But wait. if we do that, our unit tests will be hitting the DB. Which we are not gonna do. We've run out of things to directly mock as we're at the lower-boundary of our application, and the connection object is "someon else's code" (Doctrine/DBAL in this case). We can't mock that, but fortunately this is why I have the DAO tier. It acts as the frontier between our app and the external service provider, and we still mock that:

public function testDoGetReturnsJson()
{
    $workshopDbValues = [
        ['id' => 1, 'name' => 'Workshop 1'],
        ['id' => 2, 'name' => 'Workshop 2']
    ];

    $this->mockWorkshopDaoInServiceContainer($workshopDbValues);

    // ... unchanged ...

    array_walk($result, function ($workshopValues, $i) use ($workshopDbValues) {
        $this->assertEquals($workshopDbValues[$i], $workshopValues);
    });
}

private function mockWorkshopDaoInServiceContainer($returnValue = []): void
{
    $mockedDao = $this->createMock(WorkshopsDAO::class);
    $mockedDao->method('selectAll')->willReturn($returnValue);

    $container = $this->client->getContainer();
    $workshopRepository = $container->get('test.WorkshopsRepository');

    $reflection = new \ReflectionClass($workshopRepository);
    $property = $reflection->getProperty('dao');
    $property->setAccessible(true);
    $property->setValue($workshopRepository, $mockedDao);
}

We just use a mocking library (baked into PHPUnit in this case) to create a runtime mock, and we put that into our repository.

The tests pass, the DB is left alone, and the code is "complete" so we can push it to production perhaps. But we are not - as Mingo observed - actually testing that what we are asking the DB to do is being done. Because all our tests mock the DB part of things out.

The solution is easy, but it's not done via a unit test. It's done via an integration test (or end-to-end test, or acceptance test or whatever you wanna call it), which hits the real endpoint which queries the real database, and gets the real data. Adjacent to that in the test we hit the DB directly to fetch the records we're expecting, and then we compare the JSON that the end point returns represents the same data we manually fetched from the DB. This tests the SQL statement in the DAO, that the data fetched models OK in the repo, and that the model (WorkshopCollection here) applies whatever business logic is necessary to the data from the repo before passing it back to the controller to return with the response, which was requested via the external URL. IE: it tests end-to-end.

public function testDoGetExternally()
{
    $client = new Client([
        'base_uri' => 'http://fullstackexercise.backend/'
    ]);

    $response = $client->get('workshops/');
    $this->assertEquals(Response::HTTP_OK, $response->getStatusCode());
    $workshops = json_decode($response->getBody(), false);

    /** @var Connection */
    $connection = static::$container->get('database_connection');
    $expectedRecords = $connection->query("SELECT id, name FROM workshops ORDER BY id ASC")->fetchAll();

    $this->assertCount(count($expectedRecords), $workshops);
    array_walk($expectedRecords, function ($record, $i) use ($workshops) {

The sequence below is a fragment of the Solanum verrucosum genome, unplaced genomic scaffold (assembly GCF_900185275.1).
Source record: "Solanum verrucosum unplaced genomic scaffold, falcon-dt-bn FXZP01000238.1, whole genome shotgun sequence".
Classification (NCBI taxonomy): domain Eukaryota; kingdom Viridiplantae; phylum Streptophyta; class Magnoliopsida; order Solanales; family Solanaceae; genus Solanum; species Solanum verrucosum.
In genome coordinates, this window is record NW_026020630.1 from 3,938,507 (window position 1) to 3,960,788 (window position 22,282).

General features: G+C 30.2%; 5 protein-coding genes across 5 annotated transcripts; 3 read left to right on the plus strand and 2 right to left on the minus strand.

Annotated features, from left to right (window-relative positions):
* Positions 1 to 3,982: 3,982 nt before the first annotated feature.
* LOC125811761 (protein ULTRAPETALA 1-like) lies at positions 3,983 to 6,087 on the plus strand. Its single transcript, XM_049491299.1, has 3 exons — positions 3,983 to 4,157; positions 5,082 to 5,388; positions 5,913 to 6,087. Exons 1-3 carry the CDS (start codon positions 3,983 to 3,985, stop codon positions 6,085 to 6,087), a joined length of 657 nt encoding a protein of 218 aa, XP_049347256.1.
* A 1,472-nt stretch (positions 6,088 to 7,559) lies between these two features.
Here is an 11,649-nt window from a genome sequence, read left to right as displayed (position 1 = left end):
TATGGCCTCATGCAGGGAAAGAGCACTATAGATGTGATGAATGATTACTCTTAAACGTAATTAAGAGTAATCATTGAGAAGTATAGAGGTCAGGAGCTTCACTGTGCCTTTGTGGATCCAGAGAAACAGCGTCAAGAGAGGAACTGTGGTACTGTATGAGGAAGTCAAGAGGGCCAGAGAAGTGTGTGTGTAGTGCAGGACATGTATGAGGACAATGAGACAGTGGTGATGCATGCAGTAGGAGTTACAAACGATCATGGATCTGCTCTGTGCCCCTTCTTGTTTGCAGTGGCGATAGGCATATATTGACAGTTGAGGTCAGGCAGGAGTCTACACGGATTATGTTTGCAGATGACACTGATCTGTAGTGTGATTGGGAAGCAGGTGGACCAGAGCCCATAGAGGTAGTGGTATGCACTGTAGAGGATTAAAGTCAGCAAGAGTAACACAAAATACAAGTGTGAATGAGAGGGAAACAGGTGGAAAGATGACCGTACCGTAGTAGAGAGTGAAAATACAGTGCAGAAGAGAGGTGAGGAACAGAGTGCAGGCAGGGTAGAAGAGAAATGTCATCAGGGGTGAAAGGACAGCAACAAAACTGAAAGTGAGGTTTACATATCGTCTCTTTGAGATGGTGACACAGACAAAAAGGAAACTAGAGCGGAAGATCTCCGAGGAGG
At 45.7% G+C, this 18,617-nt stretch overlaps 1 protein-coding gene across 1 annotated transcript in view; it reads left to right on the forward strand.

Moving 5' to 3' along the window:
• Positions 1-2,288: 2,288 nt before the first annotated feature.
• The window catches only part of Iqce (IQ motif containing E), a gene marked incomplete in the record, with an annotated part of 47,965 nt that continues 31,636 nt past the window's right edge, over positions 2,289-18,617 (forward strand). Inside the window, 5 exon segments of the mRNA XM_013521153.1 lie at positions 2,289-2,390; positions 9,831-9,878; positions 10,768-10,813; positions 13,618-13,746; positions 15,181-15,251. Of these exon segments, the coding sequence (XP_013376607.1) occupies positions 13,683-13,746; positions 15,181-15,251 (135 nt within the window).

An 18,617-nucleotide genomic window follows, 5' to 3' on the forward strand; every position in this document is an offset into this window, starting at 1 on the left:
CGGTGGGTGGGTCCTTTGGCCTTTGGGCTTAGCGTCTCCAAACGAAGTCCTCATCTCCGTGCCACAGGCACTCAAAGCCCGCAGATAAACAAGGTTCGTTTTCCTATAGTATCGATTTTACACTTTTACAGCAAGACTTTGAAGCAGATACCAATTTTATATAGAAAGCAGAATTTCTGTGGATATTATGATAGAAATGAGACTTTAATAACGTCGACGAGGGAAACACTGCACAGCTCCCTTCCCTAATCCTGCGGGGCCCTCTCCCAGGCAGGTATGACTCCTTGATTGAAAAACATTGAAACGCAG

$this->assertEquals($record['id'], $workshops[$i]->id);
        $this->assertSame($record['name'], $workshops[$i]->name);
    });
}

Note that despite I'm saying "it's not a unit test, it's an integration test", I'm still implementing it via PHPUnit. The testing framework should just provide testing functionality: it should not dictate what kind of testing you implement with it. And similarly not all tests written with PHPUnit are unit tests. They are xUnit style tests, eg: in a class called SomethingTest, and the the methods are prefixed with test and use assertion methods to implement the test constraints.

Also: why don't I just use end-to-end tests then? They seem more reliable? Yep they are. However they are also more fiddly to write as they have more set-up / tear-down overhead, so they take longer to write. Also they generally take longer to run, and given TDD is supposed to be a very quick cadence of test / run / code / run / refactor / run, the less overhead the better. The slower your tests are, the more likely you are to switch to writing code and testing later once you need to clear your head. In the mean time your code design has gone out the window. Also unit tests are more focused - addressing only a small part of the codebase overall - and that has merit in itself. Aso I used a really really trivial example here, but some end-to-end tests are really very tricky to write, given the overall complexity of the functionality being tested. I've been in the lucky place that at my last gig we had a dedicated QA development team, and they wrote the end-to-end tests for us, but this also meant that those tests were executed after the dev considered the tasks "code complete", and QA ran the tests to verify this. There is no definitive way of doing this stuff, that said.

To round this out, I'm gonna digress into another chat I had with Mingo yesterday:

Normally I'd say this:

Unit tests
Test logic of one small part of the code (maybe a public method in one class). If you were doing TDD and about to add a condition into your logic, you'd write a until test to cover the new expectations that the condition brings to the mix.
Functional tests